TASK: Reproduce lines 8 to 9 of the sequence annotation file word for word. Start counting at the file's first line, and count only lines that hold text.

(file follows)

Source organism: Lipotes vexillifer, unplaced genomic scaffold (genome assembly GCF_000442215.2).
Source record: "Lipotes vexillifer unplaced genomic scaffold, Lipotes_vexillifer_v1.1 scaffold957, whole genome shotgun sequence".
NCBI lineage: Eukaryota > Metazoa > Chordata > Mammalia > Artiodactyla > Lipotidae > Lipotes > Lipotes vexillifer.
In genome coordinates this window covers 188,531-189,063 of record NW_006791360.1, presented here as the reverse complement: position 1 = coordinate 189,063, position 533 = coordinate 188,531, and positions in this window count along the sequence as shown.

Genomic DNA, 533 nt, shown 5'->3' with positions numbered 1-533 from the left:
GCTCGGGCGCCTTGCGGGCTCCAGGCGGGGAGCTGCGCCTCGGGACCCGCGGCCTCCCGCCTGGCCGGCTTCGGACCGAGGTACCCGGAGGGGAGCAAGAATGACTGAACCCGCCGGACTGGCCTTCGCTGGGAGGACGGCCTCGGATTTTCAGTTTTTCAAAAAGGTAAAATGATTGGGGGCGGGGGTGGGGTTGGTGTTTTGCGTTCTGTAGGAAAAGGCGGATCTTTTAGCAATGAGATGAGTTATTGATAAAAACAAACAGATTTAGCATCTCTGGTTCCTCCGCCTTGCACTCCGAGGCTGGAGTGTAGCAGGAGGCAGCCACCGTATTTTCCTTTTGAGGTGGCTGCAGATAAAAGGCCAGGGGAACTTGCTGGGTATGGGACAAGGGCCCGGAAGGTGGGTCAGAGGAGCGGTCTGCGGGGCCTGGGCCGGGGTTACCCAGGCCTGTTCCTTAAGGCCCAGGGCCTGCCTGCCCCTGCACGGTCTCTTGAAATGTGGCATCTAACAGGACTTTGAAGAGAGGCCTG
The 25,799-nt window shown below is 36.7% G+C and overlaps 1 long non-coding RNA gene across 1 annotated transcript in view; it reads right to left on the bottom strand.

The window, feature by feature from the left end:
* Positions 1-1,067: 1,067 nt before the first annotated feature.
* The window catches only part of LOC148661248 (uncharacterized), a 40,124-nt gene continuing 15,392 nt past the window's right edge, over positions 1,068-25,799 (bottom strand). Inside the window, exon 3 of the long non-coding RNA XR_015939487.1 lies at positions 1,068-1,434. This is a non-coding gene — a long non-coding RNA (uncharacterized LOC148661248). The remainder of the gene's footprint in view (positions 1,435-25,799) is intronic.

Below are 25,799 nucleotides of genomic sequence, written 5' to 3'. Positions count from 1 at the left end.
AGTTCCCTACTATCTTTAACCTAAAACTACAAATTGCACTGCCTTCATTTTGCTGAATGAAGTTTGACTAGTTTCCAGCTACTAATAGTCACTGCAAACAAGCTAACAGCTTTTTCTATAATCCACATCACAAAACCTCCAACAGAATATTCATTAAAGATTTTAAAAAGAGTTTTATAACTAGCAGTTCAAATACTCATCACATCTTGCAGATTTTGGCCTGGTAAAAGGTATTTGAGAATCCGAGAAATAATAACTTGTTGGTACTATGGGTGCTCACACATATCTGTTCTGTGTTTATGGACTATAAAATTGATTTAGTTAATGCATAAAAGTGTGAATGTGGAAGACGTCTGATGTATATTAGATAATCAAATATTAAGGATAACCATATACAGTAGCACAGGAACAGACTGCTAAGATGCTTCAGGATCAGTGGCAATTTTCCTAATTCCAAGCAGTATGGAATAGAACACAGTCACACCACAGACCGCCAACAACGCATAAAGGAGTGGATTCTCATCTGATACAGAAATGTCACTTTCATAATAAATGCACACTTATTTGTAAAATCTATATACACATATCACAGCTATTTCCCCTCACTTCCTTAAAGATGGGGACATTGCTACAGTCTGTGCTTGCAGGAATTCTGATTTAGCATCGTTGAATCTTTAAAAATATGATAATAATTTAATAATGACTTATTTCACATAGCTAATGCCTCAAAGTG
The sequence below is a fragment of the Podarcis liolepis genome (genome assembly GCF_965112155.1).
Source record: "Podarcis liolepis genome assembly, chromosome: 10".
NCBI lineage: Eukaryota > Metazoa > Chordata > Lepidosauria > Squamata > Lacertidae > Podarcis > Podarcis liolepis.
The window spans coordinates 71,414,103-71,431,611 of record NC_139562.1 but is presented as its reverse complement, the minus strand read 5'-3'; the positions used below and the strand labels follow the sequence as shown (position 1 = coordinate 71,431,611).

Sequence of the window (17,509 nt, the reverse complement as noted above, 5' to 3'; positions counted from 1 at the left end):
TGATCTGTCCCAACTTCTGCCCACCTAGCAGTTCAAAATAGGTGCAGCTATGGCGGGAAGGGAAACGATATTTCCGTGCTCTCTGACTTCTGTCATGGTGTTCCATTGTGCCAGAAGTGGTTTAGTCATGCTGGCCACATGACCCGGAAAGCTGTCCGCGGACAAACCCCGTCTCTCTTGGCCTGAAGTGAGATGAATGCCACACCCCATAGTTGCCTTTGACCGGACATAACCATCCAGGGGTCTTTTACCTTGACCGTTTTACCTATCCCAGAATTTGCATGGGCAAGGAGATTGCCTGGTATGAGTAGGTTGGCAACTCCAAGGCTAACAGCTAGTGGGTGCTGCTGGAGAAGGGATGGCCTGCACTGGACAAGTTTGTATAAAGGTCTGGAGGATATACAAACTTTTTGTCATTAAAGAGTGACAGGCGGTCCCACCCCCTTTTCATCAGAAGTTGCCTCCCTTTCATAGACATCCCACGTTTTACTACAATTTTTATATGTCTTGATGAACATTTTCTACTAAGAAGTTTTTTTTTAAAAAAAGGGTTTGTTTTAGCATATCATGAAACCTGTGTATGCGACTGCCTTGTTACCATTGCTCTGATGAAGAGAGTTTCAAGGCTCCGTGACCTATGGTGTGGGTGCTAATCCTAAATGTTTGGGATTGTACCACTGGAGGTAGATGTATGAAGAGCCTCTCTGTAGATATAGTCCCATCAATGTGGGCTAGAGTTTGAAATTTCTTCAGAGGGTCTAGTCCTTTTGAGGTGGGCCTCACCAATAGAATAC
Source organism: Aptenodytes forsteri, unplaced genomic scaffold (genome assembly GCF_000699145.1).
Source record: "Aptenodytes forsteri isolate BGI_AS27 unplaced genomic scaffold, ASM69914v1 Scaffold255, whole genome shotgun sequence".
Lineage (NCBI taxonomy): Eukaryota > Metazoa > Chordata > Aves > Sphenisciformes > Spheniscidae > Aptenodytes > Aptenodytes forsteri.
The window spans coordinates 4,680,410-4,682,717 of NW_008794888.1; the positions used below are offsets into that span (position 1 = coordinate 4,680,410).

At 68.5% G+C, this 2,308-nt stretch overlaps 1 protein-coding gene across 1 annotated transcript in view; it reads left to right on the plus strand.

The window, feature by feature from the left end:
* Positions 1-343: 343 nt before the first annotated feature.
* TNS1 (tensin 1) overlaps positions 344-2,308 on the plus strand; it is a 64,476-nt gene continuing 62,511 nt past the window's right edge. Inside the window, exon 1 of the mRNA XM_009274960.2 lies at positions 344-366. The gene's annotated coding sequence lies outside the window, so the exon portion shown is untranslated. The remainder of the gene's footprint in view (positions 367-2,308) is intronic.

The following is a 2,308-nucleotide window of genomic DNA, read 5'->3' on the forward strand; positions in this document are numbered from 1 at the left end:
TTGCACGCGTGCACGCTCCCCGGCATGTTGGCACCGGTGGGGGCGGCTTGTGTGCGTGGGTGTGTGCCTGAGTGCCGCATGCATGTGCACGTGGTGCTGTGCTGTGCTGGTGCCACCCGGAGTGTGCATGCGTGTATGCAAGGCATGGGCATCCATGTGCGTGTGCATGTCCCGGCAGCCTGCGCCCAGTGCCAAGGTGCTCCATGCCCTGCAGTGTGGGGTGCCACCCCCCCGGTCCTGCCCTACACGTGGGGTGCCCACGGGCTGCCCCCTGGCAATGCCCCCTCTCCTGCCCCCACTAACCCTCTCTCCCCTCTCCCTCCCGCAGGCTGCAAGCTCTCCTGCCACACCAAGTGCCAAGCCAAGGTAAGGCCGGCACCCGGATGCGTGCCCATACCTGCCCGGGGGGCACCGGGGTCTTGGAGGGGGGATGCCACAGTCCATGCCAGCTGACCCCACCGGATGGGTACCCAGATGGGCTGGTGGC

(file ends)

The window, feature by feature from the left end:
* Positions 1-1,067: 1,067 nt before the first annotated feature.